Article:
In a roundup of beer news, Delaware increases beer excise tax; North Carolina passes “Brunch Bill;” Brooklyn Brewery and Carlsberg expand international ventures; and breweries adopt the Brewers Association’s “Independent” seal.
The history of the Great American Beer Festival is the history of craft brewing magnified. It started in 1982 as a one-night event, held during the fourth annual National Homebrew and Microbrewery Conference.
As craft brewers push to distinguish themselves from Big Beer, revenue from higher-priced premium beers is increasing faster than any other craft segment. Will that make the $8 six-pack a thing of the past?
Bart Watson is the Brewers Association numbers guy, hired in 2013 as its chief economist. When the association issues a press release announcing the total number of US breweries has reached an all-time high in 2015, he is the spokesman quoted.
Buyouts and ownership restructurings in 2014 and 2015 have removed some of the bigger players—and their bigger production numbers—from the “craft market share” calculation publicized by the Brewers Association.
This Brewers Association predicted that the US will soon exceed the record of 4,131 breweries set in 1873. That’s a big number. And it’s sparked the whole “When will the beer bubble burst?” debate again. But let’s not forget: 1873 and 2015 are different times.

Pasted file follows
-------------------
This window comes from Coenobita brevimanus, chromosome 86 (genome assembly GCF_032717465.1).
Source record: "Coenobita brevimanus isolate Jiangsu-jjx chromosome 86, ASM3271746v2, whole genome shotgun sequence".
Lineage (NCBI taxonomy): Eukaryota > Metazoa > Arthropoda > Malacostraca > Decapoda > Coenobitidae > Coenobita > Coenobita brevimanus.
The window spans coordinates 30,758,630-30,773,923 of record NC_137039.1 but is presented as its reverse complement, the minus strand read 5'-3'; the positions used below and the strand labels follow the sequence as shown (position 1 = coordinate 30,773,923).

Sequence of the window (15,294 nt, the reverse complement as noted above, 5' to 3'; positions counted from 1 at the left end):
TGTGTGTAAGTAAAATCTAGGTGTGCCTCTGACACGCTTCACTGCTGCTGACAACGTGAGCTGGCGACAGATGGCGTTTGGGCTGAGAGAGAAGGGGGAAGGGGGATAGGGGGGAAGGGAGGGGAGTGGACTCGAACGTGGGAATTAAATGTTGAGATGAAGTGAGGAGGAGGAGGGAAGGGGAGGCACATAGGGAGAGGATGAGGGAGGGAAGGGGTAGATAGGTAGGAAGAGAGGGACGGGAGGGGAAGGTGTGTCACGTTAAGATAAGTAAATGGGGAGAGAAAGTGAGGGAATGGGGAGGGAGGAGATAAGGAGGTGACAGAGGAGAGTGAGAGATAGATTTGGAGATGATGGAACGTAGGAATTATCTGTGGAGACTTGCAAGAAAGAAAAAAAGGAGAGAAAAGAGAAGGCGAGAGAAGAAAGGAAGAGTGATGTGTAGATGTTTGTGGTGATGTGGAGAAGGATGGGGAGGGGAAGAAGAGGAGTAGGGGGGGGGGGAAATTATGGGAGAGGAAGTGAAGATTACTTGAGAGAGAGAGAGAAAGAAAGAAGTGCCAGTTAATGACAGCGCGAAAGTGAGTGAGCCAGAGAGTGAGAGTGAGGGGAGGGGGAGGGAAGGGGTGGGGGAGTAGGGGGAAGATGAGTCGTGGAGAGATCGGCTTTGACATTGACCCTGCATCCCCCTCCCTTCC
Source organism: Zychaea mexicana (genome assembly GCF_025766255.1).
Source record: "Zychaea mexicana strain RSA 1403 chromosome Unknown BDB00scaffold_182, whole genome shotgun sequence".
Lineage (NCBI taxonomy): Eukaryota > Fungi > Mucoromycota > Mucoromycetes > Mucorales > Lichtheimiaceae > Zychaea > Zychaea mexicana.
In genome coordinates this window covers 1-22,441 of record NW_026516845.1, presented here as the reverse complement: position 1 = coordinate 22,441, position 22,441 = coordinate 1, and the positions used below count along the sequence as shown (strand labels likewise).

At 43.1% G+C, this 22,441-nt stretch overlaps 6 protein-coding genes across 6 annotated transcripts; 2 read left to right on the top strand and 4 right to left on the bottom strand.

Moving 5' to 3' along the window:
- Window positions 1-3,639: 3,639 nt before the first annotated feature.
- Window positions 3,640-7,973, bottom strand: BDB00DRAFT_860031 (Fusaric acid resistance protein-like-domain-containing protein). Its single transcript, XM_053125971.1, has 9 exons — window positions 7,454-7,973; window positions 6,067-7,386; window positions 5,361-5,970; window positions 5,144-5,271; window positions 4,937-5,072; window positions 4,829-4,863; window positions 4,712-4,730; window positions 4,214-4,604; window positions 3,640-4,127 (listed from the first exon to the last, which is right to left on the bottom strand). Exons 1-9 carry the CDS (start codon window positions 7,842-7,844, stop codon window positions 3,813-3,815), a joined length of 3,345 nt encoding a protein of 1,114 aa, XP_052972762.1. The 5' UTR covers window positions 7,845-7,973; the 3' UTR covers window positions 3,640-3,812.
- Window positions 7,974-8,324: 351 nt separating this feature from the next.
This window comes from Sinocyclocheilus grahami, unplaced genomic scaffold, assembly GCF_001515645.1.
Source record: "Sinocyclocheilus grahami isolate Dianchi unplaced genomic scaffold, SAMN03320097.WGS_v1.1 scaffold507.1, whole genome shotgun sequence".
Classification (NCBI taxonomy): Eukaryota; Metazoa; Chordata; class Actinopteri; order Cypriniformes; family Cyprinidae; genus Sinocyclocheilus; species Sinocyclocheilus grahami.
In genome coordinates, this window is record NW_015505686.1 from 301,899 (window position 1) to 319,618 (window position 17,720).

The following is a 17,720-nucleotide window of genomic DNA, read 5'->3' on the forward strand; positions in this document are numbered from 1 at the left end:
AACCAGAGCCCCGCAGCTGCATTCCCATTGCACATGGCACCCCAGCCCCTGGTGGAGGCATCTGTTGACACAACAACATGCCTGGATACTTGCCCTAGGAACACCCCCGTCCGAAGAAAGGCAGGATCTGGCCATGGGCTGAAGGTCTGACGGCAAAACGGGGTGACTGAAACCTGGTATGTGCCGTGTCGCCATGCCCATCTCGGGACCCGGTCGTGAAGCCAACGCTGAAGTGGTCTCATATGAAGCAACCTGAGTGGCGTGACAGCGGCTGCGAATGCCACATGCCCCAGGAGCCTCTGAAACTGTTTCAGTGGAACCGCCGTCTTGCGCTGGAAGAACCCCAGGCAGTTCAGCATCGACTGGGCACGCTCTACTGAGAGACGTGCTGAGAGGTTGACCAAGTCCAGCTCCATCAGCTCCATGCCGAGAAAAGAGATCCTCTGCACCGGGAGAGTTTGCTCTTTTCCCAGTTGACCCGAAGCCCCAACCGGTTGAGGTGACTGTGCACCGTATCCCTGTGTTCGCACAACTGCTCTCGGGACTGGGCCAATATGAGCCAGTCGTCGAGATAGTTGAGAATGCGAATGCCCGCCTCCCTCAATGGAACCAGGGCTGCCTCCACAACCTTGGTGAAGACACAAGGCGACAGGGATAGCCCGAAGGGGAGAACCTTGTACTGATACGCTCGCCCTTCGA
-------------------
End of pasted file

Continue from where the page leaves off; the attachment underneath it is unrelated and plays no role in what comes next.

Brewers guilds must educate, protect and promote. It’s taken the craft brewing industry some 35 years to be able to produce 12 percent of the beer bought in America. No one accomplished that feat alone. There is strength in numbers.
Of the 836 new breweries that opened between 2010 and 2013, approximately 350 will close by 2016. It’s a shocking number that makes sense after asking the people behind recently shuttered breweries about the challenges they faced.
Craft exports currently represent about $73 million in yearly sales. And with newly announced trade partnerships in place, and more on the way in South America and Asia, the craft beer-export industry is poised for further growth.
The Great American Beer Festival and its sponsor, the Brewers Association, seem to have lost their way. While other long-running festivals, including the Great Taste of the Midwest and the Oregon Brewers Festival, remain true to their roots, the GABF seems unable to decide what it wants to be.
Craft brewers debate proposed tax breaks; arsenic detected in some beers found to be result of filtering process; Brazilian beer-flavored ice cream causes a stir; action sports athletes open Saint Archer Brewery; and Dixie Brewing fighting federal government for its fair share.